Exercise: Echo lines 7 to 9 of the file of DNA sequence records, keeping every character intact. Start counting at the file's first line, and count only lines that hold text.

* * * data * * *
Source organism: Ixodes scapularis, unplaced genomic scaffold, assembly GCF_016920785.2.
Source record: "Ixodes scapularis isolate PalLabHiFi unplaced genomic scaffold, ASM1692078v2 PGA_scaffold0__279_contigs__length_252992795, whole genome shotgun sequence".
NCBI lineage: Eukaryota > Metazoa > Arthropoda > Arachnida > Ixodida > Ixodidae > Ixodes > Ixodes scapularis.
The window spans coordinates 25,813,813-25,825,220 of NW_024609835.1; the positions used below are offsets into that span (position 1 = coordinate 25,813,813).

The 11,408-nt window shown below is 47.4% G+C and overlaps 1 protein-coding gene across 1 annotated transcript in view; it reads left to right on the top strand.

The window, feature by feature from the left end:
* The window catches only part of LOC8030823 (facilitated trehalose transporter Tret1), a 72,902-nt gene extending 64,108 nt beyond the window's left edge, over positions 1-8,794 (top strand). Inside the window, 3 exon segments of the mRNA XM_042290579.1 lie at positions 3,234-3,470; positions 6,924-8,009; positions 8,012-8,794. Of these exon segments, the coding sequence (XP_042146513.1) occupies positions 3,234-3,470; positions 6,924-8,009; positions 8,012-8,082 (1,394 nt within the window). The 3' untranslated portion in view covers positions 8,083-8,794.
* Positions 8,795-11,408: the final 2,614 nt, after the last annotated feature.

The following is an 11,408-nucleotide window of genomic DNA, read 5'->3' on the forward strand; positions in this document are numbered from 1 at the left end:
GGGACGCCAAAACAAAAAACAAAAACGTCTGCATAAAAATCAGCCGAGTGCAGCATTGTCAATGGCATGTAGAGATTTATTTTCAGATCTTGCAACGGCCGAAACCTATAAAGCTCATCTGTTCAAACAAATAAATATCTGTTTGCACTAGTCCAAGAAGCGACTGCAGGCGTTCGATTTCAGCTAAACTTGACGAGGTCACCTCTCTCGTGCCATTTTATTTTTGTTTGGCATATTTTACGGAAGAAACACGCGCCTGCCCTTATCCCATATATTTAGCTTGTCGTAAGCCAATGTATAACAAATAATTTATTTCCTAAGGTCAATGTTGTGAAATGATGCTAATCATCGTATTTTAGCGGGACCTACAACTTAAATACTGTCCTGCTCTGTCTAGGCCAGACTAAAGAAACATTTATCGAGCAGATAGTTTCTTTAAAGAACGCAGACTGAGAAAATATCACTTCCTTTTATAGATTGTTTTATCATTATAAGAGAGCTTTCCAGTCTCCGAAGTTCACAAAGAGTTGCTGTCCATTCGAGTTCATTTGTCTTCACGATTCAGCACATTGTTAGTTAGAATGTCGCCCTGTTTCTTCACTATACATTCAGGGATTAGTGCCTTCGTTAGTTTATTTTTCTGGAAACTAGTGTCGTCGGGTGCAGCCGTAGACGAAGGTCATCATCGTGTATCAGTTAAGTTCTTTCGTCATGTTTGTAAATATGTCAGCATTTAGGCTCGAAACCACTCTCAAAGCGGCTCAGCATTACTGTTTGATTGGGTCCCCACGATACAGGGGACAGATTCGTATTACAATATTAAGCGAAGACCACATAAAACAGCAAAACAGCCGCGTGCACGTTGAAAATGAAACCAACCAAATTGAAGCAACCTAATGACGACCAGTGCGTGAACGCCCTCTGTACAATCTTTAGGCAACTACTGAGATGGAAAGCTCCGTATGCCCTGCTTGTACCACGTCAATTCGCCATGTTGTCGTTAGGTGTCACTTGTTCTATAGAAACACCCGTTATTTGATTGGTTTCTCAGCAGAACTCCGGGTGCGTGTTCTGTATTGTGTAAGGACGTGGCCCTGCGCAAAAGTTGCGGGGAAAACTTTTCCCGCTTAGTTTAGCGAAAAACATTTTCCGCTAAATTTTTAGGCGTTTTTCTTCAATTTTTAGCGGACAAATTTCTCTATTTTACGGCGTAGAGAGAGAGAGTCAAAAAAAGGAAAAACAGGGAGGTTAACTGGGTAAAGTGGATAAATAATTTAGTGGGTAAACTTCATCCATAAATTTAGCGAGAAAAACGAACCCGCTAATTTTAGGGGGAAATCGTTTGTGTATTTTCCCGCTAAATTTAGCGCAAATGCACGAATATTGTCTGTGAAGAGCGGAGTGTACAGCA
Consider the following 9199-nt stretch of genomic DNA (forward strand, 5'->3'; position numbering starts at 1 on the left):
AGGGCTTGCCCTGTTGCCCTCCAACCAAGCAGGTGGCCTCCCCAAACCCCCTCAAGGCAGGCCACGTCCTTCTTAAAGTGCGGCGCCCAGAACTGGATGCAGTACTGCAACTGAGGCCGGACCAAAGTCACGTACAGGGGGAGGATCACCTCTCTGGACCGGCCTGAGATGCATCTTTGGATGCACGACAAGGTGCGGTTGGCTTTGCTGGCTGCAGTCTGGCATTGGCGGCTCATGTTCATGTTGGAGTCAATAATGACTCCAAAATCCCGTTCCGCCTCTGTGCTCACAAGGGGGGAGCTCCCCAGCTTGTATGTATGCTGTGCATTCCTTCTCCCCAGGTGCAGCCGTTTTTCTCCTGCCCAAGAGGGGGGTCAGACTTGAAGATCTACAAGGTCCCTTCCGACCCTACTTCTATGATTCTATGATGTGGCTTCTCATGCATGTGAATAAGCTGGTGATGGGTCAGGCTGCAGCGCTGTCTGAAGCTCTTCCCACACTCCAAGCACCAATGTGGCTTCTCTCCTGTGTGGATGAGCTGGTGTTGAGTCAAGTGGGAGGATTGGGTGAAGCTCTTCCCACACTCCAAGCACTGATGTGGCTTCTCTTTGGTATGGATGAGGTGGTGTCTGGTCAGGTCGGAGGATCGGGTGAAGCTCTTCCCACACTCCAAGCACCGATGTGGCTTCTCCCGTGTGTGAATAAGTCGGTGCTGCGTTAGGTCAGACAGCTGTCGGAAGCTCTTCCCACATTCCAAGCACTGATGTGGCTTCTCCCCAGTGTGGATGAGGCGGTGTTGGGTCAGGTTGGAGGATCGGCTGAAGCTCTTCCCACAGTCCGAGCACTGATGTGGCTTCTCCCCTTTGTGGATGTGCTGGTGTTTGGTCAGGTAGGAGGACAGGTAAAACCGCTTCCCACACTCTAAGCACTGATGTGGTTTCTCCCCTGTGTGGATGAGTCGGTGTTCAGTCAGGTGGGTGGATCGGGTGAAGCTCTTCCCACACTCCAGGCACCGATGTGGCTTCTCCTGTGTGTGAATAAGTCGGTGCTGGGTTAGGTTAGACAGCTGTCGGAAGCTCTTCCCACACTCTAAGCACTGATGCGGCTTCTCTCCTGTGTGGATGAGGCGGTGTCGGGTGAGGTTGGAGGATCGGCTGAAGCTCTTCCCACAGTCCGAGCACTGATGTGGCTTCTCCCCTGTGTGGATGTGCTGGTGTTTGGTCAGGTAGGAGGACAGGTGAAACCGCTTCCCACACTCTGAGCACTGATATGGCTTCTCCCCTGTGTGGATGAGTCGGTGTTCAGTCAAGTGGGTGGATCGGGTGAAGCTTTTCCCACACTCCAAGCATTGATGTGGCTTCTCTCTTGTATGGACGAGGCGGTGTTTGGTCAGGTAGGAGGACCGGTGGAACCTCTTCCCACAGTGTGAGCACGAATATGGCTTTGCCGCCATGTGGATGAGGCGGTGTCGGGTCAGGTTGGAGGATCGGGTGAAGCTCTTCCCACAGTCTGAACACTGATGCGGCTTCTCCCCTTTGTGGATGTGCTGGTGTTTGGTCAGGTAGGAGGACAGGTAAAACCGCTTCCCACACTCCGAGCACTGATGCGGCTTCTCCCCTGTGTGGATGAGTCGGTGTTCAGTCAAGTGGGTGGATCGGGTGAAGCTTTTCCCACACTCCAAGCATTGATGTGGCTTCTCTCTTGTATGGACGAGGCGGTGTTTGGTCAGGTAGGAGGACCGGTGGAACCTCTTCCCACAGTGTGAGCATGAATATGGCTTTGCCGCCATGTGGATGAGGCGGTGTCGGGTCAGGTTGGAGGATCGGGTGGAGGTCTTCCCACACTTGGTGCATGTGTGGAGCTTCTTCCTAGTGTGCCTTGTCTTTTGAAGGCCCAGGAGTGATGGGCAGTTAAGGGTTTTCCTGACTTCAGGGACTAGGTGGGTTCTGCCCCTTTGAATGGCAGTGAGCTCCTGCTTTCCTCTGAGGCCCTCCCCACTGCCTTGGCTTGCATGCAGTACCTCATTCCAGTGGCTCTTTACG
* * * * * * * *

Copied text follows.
* The window catches only part of LOC8030823 (facilitated trehalose transporter Tret1), a 72,902-nt gene extending 64,108 nt beyond the window's left edge, over positions 1-8,794 (top strand). Inside the window, 3 exon segments of the mRNA XM_042290579.1 lie at positions 3,234-3,470; positions 6,924-8,009; positions 8,012-8,794. Of these exon segments, the coding sequence (XP_042146513.1) occupies positions 3,234-3,470; positions 6,924-8,009; positions 8,012-8,082 (1,394 nt within the window). The 3' untranslated portion in view covers positions 8,083-8,794.
* Positions 8,795-11,408: the final 2,614 nt, after the last annotated feature.

The following is an 11,408-nucleotide window of genomic DNA, read 5'->3' on the forward strand; positions in this document are numbered from 1 at the left end: